Dementia group comparisons (Mann–Whitney U test)

In addition, the dementia groups were compared using Mann–Whitney U test. This is a nonparametric test for equality of population medians between two independent samples. U tests were applied to determine if any of the QEEG features showed significant differences between the groups. Mann–Whitney U test was performed between AD versus DLBPD, AD versus DLBPD, and bvFTD versus DLBPD. A p value of <0.05/25 = 0.002, Bonferroni corrected for 25 features, was considered significant.

Classification between dementia groups

Support vector machine (SVM) is a classification method for data consisting of two classes. It classifies by searching the best hyperplane that separates all data points of the two classes. The best hyperplane is the hyperplane with the largest maximal width of the slab parallel to the hyperplane that has no interior data points. In this case, the QEEG features are the data in which the SVM method searches for a division in the data to form two classes. The SVM classifiers classify each of the 61 patients to a dementia group using the QEEG features. The correctness of the classifications was then validated by the real clinical diagnoses of the patients.

The selection of QEEG features is crucial to the performance of an SVM classifier. It is important to choose features that would distinguish between the dementia groups. As such, the classification process consisted of feature reduction and selection to achieve a classifier with a minimal misclassification rate.

Feature reduction for classification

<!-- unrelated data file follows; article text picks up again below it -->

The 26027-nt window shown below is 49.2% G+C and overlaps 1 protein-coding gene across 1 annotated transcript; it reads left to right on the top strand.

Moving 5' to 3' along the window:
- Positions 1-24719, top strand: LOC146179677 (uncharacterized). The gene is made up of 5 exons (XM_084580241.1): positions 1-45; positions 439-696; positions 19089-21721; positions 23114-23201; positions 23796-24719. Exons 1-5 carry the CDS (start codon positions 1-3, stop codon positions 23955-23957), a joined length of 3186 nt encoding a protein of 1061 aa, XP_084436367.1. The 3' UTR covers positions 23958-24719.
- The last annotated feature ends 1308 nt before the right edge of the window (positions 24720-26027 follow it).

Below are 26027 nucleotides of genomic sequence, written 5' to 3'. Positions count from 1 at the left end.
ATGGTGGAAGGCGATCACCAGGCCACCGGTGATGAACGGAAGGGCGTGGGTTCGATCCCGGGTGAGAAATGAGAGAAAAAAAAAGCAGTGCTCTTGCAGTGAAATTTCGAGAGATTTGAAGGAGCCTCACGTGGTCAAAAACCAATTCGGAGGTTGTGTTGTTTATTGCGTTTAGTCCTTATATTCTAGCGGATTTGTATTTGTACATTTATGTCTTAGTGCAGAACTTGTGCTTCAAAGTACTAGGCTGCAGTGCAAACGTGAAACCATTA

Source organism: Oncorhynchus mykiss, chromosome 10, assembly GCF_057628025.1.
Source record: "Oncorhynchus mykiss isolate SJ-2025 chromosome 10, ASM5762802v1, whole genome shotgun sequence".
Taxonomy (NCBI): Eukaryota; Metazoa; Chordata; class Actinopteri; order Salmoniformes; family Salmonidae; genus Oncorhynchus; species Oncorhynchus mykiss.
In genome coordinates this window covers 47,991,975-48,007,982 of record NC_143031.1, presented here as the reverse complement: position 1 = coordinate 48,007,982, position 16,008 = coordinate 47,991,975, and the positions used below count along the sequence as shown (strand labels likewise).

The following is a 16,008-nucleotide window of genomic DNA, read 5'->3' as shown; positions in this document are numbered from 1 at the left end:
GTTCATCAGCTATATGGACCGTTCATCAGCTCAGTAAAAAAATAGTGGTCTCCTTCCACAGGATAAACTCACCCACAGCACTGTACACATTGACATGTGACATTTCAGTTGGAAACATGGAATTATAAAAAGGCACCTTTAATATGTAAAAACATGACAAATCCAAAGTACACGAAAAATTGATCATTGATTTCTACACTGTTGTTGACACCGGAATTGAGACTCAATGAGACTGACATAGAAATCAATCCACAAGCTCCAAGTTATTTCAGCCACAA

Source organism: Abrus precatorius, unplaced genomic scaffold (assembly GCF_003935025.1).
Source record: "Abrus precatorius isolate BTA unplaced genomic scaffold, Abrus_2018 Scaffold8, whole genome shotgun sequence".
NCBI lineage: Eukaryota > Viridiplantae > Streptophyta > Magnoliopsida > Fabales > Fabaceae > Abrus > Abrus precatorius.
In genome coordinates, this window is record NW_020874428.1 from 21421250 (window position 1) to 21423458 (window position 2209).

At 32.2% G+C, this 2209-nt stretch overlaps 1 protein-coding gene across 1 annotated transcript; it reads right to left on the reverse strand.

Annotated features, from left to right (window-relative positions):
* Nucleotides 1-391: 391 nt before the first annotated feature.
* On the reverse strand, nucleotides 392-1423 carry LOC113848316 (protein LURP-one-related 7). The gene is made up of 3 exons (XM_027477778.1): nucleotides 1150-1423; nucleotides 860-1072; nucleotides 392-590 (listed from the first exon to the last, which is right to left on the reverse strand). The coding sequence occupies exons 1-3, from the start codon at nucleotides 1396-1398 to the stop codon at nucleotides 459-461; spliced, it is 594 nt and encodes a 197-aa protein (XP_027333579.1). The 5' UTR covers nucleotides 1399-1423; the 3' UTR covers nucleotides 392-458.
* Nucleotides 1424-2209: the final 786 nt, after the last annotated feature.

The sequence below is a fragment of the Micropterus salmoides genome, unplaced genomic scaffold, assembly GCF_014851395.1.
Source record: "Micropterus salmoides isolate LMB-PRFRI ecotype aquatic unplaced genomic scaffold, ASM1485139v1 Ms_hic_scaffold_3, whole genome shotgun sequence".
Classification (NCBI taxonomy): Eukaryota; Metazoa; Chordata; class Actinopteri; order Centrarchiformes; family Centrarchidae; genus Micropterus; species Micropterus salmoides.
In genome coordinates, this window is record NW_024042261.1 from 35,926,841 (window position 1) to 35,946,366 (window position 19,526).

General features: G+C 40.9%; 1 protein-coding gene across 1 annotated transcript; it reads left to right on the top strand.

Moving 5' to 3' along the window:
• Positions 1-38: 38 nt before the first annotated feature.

Classification of the patients was performed based on referential EEG data. A total of 25 QEEG features were computed on all electrode or electrode channel pairs and, when applicable, on the corresponding frequency bands. Not all these features could be expected to contribute to the classification of the groups. Therefore, feature reduction by Mann–Whitney U test and principal component analysis (PCA) was employed to alleviate the computational burden, to reduce complexity of computation, and to remove nonfactor variables. The reduction of features was done by eliminating QEEG features that exhibited a significance level in difference of p < 0.05/25 in Mann–Whitney U test.

PCA transforms data into new variables called principal components. Each of these principal components is a linear combination of the original variables that all components are orthogonal to each other to avoid redundancy of data. With PCA, feature variables were selected depending on the following criteria:
  1. 1.

    total variance in the principal components up to 75/80/85/90/95%;

  2. 2.

    threshold for coefficients (loadings) 0.15/0.20/(0.30 for three-way classification only).


For example, if a 90% total variance was considered with >0.20 absolute loadings value, then only the principal components amounting to 90% total variance were chosen. All variables from the chosen principal components with loadings >|0.20| value are selected.

Ten different combinations of total variance and loadings absolute value were used in this study as the initial training data for the next part of the classification process. Included as well were the features selected through the Mann–Whitney U test.

Classification between two dementia groups

Classification between two groups involved feature selection and SVM classification with leave-one-out cross validation. This classification was done for AD versus DLBPD, AD versus bvFTD, and bvFTD versus DLBPD.

A wrapper method type of feature selection was employed by means of a reverse sequential feature selection. This procedure used the resulting features from the feature reduction process as the initial training data set. In every step, it then proceeded to combine and evaluate different subsets of features by means of an SVM classification model with leave-one-out cross validation. It then eliminated one variable by each step to improve the misclassification rate. The procedure stopped once it reached a point where features could no longer be eliminated to improve the misclassification rate. At this point, all the remaining features in the training data set were considered as the final set of training data, giving the optimum accuracy rating. The results of this process yielded the best training data set for the classification of two dementia groups.